A rough and rugged hunting dog might seem as if it wouldn't mesh well with other pets, but the German Wirehaired Pointer can be the exception to the rule. By nature, this dog is very affectionate and lovable, but most often, those emotions are directed towards its human companions. Because of the jealous and willful nature of the German Wirehaired Pointer, it will sometimes attempt to dominate other pets in the family. Mostly however, you will find this breed extremely amicable with other pets, or at the worst, tolerant.
One of the main reasons why your German Wirehaired Pointer will try to dominate other pets is because it did not socialize properly with its litter. If it has not had sufficient time to learn¯about being a puppy from its mom and siblings, there will always be that need to exert its ego on other pets. If this is the case with your new German Wirehaired Pointer, you should socialize it with your other pets slowly. Give them supervised time together, so that you can monitor any aggression. This is something you will have to continue doing until all your pets can exist amiably together.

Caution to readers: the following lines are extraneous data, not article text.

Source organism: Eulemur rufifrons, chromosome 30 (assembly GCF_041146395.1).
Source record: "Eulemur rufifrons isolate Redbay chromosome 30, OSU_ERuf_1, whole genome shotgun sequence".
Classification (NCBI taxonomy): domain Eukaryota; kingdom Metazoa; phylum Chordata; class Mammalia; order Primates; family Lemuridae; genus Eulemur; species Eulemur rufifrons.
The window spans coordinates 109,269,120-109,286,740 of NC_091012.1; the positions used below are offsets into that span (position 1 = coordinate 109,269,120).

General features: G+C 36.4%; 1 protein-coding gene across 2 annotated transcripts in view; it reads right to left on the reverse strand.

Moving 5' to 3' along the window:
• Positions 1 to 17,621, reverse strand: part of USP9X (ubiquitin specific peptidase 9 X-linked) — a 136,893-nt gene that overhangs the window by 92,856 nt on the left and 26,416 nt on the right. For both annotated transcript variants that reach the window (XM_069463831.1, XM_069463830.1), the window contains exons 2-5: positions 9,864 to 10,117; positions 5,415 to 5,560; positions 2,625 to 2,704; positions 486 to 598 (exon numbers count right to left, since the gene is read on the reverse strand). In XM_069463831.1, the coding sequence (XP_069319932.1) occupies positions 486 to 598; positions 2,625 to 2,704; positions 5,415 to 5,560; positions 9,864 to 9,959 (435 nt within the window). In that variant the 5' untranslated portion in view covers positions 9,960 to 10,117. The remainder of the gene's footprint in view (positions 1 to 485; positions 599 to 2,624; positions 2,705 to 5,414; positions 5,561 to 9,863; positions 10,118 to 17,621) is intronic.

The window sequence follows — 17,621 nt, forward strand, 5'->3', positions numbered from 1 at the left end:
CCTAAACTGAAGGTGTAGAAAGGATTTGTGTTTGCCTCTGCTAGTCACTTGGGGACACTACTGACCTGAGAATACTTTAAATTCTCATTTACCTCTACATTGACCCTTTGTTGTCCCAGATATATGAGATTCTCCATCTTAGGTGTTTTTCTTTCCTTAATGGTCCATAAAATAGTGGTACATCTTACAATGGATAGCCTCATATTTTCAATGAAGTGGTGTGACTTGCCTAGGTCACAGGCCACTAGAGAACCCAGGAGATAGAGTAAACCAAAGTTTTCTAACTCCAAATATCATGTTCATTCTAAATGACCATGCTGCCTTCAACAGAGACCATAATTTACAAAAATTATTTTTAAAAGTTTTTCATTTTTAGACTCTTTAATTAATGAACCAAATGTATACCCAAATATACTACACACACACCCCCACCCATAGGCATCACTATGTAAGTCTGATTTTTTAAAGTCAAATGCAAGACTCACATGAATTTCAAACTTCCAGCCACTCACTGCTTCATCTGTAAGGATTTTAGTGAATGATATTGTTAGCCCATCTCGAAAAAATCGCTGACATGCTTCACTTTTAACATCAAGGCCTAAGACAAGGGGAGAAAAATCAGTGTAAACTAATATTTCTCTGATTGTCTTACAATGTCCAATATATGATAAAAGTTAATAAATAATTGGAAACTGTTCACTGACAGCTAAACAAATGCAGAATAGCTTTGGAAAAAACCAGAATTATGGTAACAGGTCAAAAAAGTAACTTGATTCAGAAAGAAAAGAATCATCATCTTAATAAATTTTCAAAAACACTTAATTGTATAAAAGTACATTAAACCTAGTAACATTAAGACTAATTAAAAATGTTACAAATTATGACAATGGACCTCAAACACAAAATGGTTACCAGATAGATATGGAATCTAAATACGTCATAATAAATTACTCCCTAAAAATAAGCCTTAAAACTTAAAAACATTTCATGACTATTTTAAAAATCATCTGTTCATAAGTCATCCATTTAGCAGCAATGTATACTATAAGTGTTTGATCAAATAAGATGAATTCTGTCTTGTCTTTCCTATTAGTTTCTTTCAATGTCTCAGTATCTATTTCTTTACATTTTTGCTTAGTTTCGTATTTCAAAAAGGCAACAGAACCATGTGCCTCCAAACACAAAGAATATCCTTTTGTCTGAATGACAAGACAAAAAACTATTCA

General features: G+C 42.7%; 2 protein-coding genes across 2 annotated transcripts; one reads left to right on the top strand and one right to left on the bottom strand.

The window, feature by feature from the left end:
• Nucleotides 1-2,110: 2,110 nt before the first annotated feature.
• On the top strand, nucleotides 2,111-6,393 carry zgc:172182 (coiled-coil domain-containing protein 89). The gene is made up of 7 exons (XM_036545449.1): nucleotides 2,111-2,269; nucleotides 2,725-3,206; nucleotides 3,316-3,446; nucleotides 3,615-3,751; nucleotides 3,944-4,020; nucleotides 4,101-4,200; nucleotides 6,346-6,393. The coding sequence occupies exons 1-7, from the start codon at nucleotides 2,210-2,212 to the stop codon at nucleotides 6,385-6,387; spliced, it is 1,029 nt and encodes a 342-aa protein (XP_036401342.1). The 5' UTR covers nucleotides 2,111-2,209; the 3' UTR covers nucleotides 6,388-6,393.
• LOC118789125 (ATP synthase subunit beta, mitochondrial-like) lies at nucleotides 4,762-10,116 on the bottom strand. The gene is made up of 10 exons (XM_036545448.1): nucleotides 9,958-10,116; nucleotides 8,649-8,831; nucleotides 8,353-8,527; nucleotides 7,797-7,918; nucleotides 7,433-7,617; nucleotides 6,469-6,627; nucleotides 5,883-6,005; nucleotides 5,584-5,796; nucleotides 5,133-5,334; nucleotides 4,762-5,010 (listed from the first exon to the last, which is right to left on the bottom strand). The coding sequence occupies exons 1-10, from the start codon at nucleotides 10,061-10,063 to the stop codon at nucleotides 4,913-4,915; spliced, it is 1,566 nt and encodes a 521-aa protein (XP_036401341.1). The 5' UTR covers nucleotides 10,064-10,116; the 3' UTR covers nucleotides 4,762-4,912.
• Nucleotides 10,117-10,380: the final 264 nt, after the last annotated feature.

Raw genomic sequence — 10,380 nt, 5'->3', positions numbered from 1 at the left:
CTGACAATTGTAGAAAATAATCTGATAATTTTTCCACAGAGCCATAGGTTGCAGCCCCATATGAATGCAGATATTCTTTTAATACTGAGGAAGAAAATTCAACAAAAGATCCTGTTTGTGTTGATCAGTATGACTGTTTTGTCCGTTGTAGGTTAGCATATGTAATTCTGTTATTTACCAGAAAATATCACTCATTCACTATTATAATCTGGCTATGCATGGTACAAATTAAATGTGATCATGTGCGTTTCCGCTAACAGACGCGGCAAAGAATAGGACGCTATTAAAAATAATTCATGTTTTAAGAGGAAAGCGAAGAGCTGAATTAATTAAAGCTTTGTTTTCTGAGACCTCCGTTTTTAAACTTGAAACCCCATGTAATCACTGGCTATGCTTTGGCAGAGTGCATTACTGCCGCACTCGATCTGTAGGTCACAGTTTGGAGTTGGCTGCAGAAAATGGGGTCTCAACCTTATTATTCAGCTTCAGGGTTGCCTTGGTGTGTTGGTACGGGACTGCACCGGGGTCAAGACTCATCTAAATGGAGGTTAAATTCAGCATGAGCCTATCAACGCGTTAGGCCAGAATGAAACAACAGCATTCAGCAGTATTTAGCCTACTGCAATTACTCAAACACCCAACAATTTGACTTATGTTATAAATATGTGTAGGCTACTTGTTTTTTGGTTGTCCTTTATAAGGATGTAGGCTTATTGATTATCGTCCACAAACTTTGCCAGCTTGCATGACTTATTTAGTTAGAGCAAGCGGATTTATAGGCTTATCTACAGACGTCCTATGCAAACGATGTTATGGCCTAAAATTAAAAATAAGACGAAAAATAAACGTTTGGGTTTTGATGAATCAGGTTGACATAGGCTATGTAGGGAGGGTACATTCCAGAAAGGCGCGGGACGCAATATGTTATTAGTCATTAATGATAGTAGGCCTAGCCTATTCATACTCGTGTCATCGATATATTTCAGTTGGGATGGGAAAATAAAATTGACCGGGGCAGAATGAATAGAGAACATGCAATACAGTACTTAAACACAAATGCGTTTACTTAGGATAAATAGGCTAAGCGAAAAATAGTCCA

One of the defining characteristics of the German Wirehaired Pointer is its persistent desire to be around its owner. Its constant desire for your attention will make it oversensitive if it doesn't feel like it is your most important pet. If you show preference to other pets, the German Wirehaired Pointer will attempt to dominate them by showing aggression. The only real cure¯for this is to make sure that you are giving all your pets equal attention and playtime. The daily amount of exercise required by the German Wirehaired Pointer will give you more than an hour of playtime together, so you should stick to this daily routine.
If your German Wirehaired Pointer has been properly socialized before it arrives at its new home, no aggression should be present. However, even if it is not present, you will still have to continue monitoring its relationship with your other pets at least until all of them reach adulthood. It's not true that your German Wirehaired Pointer takes longer to socialize, but its attention-seeking behavior makes it more likely to exhibit aggression towards other animals. Your dog will try to dominate your other pets until you are able to convince it that you are all one big happy family.
Once the German Wirehaired Pointer learns that the other pets pose no threat, it will get along with them fine. The worst that you can expect is that your German Wirehaired Pointer will keep its distance and merely tolerate the other pets, but that's still better than trying to pick up a fight.